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Education: Nursing Crisis
Area schools plot strategies to confront shortage.


May 2018

The U.S. is an aging nation. According to a 2014 Census Bureau report, by the year 2050 the number of residents ages 65 and over is projected to be 83.7 million. The number increases to 98.2 million by 2060, and nearly 20 million of them will be age 85 or older. This, combined with the retiring of baby boomers in the health care industry, is causing a shortage of professionals, especially nurses. The U.S. Bureau of Labor Statistics is forecasting a 31 percent increase in demand for some nursing fields by the year 2024. That’s a huge number, especially when compared with the average expected growth of 7 percent for all other industries.

“The American Association of Colleges of Nursing estimates that by 2020 the demand for RNs will outweigh the supply,” says Dr. Sharon Chappy, dean of nursing at Concordia University Wisconsin. “Recently, a nursing leader at a large local hospital said that her greatest worry is having an adequate supply of registered nurses.” To help meet the demand, nursing schools have begun collaborating with state authorities, health care providers and other institutions to devise innovative programs with the purpose of attracting more nursing educators and students and preparing them for the health care needs of the future.

In 2013 a $3.2 million Nurses for Wisconsin initiative was funded through a University of Wisconsin System incentive grant. Four UW universities (Eau Claire, Milwaukee, Madison and Oshkosh) participated. The ultimate goals are to increase the number of nurses qualified to teach at the baccalaureate and graduate level, increase the number of baccalaureate prepared nurses available for employment by Wisconsin health care organizations, and to make postsecondary education more affordable. The schools offered a series of pre- and post-doctoral fellowships and a loan repayment program in exchange for a commitment to teach a minimum of three consecutive years within the state of Wisconsin. To date a total of 52 students have received funding or loan money. Dr. Kim Litwack, UW-Milwaukee’s dean of the College of Nursing, says that thanks to the grant her school was able to award a total of 10 fellowships ranging from $21,500 to $90,000 and they were able to use a loan repayment program of up to $50,000 in the recruitment of new faculty.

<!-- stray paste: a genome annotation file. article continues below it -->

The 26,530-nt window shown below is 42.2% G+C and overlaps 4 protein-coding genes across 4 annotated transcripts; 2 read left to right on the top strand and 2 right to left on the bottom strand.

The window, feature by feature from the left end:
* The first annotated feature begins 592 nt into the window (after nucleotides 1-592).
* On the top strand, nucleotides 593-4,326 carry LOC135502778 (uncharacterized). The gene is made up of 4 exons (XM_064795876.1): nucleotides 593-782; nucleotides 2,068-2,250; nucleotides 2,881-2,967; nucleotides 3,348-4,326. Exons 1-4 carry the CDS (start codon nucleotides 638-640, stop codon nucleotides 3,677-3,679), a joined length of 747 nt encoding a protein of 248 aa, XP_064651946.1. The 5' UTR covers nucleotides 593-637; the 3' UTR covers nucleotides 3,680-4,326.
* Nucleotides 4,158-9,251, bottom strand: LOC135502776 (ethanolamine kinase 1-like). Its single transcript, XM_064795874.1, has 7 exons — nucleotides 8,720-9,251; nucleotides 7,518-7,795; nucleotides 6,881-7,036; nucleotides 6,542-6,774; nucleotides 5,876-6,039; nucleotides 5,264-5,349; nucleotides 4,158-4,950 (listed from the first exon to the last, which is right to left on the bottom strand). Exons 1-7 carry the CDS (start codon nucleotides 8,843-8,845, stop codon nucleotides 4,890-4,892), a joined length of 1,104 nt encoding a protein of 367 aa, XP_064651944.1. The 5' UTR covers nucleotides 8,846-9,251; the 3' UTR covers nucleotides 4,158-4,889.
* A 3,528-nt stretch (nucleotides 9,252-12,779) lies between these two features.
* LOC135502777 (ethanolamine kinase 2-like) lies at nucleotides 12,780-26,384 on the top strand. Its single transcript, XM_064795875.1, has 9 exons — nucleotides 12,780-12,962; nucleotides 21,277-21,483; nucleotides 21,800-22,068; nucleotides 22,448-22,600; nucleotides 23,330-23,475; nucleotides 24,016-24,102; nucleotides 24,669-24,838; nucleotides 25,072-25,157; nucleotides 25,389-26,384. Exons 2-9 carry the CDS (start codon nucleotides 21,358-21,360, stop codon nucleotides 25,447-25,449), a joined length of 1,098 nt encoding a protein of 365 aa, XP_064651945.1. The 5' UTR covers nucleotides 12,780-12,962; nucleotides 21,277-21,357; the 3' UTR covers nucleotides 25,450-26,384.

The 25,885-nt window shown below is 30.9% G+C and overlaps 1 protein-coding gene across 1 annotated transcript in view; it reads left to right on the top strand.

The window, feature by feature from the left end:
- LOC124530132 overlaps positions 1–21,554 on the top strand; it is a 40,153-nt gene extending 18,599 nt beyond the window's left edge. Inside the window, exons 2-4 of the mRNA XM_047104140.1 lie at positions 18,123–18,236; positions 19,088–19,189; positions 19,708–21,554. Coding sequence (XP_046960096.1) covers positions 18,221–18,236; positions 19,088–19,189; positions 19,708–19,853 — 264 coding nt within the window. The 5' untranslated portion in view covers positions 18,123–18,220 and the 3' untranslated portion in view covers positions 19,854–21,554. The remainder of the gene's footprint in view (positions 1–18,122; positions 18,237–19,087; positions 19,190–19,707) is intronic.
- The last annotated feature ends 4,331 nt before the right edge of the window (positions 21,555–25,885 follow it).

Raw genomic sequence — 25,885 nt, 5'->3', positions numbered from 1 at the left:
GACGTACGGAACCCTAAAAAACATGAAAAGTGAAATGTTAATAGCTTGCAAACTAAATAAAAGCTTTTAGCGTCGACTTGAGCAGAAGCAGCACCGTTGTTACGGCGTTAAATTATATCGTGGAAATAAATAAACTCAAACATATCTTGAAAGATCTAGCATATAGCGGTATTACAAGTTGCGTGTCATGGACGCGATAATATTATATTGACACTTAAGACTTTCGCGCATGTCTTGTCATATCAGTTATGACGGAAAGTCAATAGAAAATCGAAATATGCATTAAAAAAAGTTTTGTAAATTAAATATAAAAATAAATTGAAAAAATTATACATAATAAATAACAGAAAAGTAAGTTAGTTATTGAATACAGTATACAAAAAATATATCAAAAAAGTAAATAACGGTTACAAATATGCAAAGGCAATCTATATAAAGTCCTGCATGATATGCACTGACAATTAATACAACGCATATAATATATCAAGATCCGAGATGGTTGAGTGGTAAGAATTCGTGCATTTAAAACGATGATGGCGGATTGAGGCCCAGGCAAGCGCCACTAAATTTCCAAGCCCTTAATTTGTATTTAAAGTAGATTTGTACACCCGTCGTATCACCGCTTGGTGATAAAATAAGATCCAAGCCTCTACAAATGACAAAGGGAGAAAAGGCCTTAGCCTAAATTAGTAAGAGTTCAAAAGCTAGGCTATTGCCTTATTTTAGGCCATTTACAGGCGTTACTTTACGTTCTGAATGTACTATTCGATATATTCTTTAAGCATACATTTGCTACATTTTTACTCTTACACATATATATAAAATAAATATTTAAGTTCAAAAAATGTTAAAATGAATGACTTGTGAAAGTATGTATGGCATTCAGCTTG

Last spring Mount Mary University announced a partnership with Milwaukee Area Technical College to create a program called Nursing 1-2-1. Together they have created a joint curriculum and course schedule that allows an accelerated path to a nursing degree. This March, Waukesha County Technical College was added to the program. Designed for incoming freshmen or transfer students, 1-2-1 begins in fall and offers the opportunity to earn an associate degree in nursing, licensure as a registered nurse, and complete a Bachelor of Science in nursing degree in four years. “Students take prerequisite and general studies courses in year one at Mount Mary, complete the associate degree in nursing and licensure as a registered nurse at MATC or WCTC in years two and three, and complete the Bachelor of Science in nursing degree in the year four at Mount Mary University. Plus they enjoy the full range of benefits associated with both Mount Mary and these partner institutions, including the option of living on the Mount Mary campus,” says Kathy Van Zeeland, director of marketing and communications, Mount Mary University.

Marquette University has designed a program that offers an accelerated path to nursing for those who graduated from college with degrees in other fields. It gives these returning students not only a chance to earn a second bachelor’s degree, they also earn a master’s degree in a similar amount of time. It’s not easy. The course load means students take 75 graduate credits over five consecutive summer, fall and spring terms. Those who make it through obtain their master’s degree and RN license in 18 to 21 months.  So far the course has been a great success. The College of Nursing’s Milwaukee-based direct entry program reached its 56-student capacity several years ago. In 2016 a second program opened in a new facility in Pleasant Prairie, where they combine online study and group work with in-person exams and clinical simulation. Students can then do clinical rotations at hospitals in Racine, Kenosha and northern Illinois. Beginning with just 13 students in the initial class, the site admitted an additional 24 students in January 2017 and another 52 students for fall of 2018. 

“We know that in the state of Wisconsin today, nursing schools graduate 3,000 nurses per year,” says Patricia Schroeder, director for strategic initiatives, Marquette University College of Nursing. By 2030, she says, there will be a need for more than double that figure. “Without the opportunity the program provides, a student could potentially spend close to a decade working toward becoming a nurse and achieving an advanced degree.”